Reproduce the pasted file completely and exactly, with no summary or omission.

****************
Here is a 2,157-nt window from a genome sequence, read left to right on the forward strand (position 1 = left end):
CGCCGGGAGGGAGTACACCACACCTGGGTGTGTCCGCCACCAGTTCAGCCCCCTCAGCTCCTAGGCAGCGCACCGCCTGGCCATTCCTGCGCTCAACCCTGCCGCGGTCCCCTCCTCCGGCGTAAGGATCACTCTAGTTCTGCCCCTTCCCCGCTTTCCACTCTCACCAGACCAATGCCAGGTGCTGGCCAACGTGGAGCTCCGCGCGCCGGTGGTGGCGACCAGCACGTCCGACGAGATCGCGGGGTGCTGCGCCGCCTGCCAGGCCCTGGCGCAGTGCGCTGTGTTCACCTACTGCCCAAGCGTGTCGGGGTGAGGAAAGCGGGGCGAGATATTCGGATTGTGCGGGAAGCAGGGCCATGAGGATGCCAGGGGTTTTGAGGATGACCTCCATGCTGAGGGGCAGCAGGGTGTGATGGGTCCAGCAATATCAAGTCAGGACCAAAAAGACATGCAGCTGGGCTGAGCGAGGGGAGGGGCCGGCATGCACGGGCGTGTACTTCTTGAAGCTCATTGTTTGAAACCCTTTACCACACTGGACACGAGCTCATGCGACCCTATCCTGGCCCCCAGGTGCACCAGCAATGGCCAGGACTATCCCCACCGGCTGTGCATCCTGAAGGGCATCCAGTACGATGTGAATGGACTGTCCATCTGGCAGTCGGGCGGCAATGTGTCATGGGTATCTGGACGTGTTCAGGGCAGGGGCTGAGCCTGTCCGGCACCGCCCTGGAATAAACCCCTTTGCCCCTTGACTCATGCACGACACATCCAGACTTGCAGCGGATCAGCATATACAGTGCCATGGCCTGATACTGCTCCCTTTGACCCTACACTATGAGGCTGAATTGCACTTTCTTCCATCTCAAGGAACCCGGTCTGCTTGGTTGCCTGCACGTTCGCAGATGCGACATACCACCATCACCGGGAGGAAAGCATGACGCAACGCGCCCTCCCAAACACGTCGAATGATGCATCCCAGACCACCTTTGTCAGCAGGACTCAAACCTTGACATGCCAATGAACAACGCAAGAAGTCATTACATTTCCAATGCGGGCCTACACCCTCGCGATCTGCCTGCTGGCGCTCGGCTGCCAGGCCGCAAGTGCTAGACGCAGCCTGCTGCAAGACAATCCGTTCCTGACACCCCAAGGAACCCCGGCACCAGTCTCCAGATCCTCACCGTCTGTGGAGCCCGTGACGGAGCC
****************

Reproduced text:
Here is a 2,157-nt window from a genome sequence, read left to right on the forward strand (position 1 = left end):
CGCCGGGAGGGAGTACACCACACCTGGGTGTGTCCGCCACCAGTTCAGCCCCCTCAGCTCCTAGGCAGCGCACCGCCTGGCCATTCCTGCGCTCAACCCTGCCGCGGTCCCCTCCTCCGGCGTAAGGATCACTCTAGTTCTGCCCCTTCCCCGCTTTCCACTCTCACCAGACCAATGCCAGGTGCTGGCCAACGTGGAGCTCCGCGCGCCGGTGGTGGCGACCAGCACGTCCGACGAGATCGCGGGGTGCTGCGCCGCCTGCCAGGCCCTGGCGCAGTGCGCTGTGTTCACCTACTGCCCAAGCGTGTCGGGGTGAGGAAAGCGGGGCGAGATATTCGGATTGTGCGGGAAGCAGGGCCATGAGGATGCCAGGGGTTTTGAGGATGACCTCCATGCTGAGGGGCAGCAGGGTGTGATGGGTCCAGCAATATCAAGTCAGGACCAAAAAGACATGCAGCTGGGCTGAGCGAGGGGAGGGGCCGGCATGCACGGGCGTGTACTTCTTGAAGCTCATTGTTTGAAACCCTTTACCACACTGGACACGAGCTCATGCGACCCTATCCTGGCCCCCAGGTGCACCAGCAATGGCCAGGACTATCCCCACCGGCTGTGCATCCTGAAGGGCATCCAGTACGATGTGAATGGACTGTCCATCTGGCAGTCGGGCGGCAATGTGTCATGGGTATCTGGACGTGTTCAGGGCAGGGGCTGAGCCTGTCCGGCACCGCCCTGGAATAAACCCCTTTGCCCCTTGACTCATGCACGACACATCCAGACTTGCAGCGGATCAGCATATACAGTGCCATGGCCTGATACTGCTCCCTTTGACCCTACACTATGAGGCTGAATTGCACTTTCTTCCATCTCAAGGAACCCGGTCTGCTTGGTTGCCTGCACGTTCGCAGATGCGACATACCACCATCACCGGGAGGAAAGCATGACGCAACGCGCCCTCCCAAACACGTCGAATGATGCATCCCAGACCACCTTTGTCAGCAGGACTCAAACCTTGACATGCCAATGAACAACGCAAGAAGTCATTACATTTCCAATGCGGGCCTACACCCTCGCGATCTGCCTGCTGGCGCTCGGCTGCCAGGCCGCAAGTGCTAGACGCAGCCTGCTGCAAGACAATCCGTTCCTGACACCCCAAGGAACCCCGGCACCAGTCTCCAGATCCTCACCGTCTGTGGAGCCCGTGACGGAGCC